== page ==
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Kesha, the American Pop Music Industry, and Cultures of Production

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  • Kesha, the American Pop Music Industry, and Cultures of Production February 26, 2016
    So this the the world I study, folks. The ways that the music recording industry interacts with performers, and in particular how these two parts of the music world intersect with how music gets made. I encourage you to pay attention to the Kesha/Sony case, not the least of which because it’s another example of … Continue reading →
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So this the the world I study, folks. The ways that the music recording industry interacts with performers, and in particular how these two parts of the music world intersect with how music gets made.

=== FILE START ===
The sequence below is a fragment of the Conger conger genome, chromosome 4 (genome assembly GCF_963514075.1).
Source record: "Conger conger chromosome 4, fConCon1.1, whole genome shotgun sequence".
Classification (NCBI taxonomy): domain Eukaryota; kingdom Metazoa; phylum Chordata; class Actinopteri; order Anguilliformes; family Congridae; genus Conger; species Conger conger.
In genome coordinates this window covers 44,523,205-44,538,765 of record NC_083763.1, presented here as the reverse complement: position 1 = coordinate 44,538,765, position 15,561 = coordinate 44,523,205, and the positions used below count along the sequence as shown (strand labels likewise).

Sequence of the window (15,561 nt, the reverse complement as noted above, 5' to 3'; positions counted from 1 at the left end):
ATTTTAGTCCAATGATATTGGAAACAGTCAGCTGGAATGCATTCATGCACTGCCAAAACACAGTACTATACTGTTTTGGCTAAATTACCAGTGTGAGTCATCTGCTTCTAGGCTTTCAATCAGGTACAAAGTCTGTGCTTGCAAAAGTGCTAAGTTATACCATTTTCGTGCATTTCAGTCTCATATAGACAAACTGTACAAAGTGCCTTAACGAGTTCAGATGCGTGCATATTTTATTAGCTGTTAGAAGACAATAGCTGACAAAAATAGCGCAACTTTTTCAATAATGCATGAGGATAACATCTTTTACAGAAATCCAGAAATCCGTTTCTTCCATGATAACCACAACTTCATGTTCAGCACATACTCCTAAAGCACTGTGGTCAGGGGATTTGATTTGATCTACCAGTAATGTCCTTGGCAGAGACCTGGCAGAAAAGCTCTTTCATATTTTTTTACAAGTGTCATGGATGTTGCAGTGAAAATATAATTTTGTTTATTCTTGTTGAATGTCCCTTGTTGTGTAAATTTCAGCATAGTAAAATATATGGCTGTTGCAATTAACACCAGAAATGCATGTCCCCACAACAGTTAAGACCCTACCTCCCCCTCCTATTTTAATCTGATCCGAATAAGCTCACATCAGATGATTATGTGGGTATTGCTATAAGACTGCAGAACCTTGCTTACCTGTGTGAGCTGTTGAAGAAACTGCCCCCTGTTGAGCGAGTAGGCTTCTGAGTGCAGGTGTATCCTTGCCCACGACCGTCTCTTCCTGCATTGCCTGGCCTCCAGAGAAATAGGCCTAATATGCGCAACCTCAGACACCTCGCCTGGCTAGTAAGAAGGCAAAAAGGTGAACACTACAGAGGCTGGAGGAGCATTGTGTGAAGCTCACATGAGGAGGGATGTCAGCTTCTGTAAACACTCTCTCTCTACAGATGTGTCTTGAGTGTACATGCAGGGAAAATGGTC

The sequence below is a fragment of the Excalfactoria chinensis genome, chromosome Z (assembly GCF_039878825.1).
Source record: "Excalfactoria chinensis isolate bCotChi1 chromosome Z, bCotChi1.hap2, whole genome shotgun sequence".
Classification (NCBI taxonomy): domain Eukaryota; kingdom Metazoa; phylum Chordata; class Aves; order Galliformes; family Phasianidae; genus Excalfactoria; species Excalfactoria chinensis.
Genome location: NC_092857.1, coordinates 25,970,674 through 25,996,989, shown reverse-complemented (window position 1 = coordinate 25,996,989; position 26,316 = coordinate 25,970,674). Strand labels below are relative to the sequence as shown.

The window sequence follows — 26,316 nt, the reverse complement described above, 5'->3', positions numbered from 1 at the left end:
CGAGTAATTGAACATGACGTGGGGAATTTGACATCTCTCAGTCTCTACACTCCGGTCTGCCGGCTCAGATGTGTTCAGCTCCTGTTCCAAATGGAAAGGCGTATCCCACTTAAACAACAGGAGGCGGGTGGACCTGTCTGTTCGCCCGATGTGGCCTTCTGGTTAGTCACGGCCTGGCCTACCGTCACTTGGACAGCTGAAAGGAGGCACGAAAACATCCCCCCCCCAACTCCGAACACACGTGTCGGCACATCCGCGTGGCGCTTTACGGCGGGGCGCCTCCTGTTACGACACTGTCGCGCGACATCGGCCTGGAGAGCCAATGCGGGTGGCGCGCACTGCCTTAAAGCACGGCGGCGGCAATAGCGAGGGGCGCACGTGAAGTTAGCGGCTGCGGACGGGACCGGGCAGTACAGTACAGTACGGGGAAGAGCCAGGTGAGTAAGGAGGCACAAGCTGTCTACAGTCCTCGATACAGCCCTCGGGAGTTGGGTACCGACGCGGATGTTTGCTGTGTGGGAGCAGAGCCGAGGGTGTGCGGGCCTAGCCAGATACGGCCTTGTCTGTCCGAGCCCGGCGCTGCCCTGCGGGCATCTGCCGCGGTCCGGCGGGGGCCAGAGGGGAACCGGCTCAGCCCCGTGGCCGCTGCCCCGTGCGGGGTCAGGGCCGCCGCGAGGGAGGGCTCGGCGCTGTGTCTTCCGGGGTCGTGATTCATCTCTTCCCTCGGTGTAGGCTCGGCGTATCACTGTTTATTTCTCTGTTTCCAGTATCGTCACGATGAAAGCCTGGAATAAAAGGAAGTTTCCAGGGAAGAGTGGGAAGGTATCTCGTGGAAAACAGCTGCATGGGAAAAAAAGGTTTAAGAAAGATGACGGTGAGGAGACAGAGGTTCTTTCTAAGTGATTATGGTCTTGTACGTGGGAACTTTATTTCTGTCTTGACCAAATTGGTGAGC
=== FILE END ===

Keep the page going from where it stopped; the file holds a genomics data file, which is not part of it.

I encourage you to pay attention to the Kesha/Sony case, not the least of which because it’s another example of how problematic the relationships are between performers and their labels.

The Amanda Petrusich’s article in the New Yorker yesterday (2/25/16) does a nice job of identifying one of the big issues here – not about right or wrong, but in the ways the American system of economy and justice assumes that – as Petrusich put it – “since Sony has an undeniable mercenary stake in Kesha’s continued success, it is likely acting in her best interest.”

Seriously?

Kesha signed her current contract when she was eighteen. EIGHTEEN. There is a long history of labels signing young performers, and there is also an equally problematic history of the catches buried in those contracts.

 

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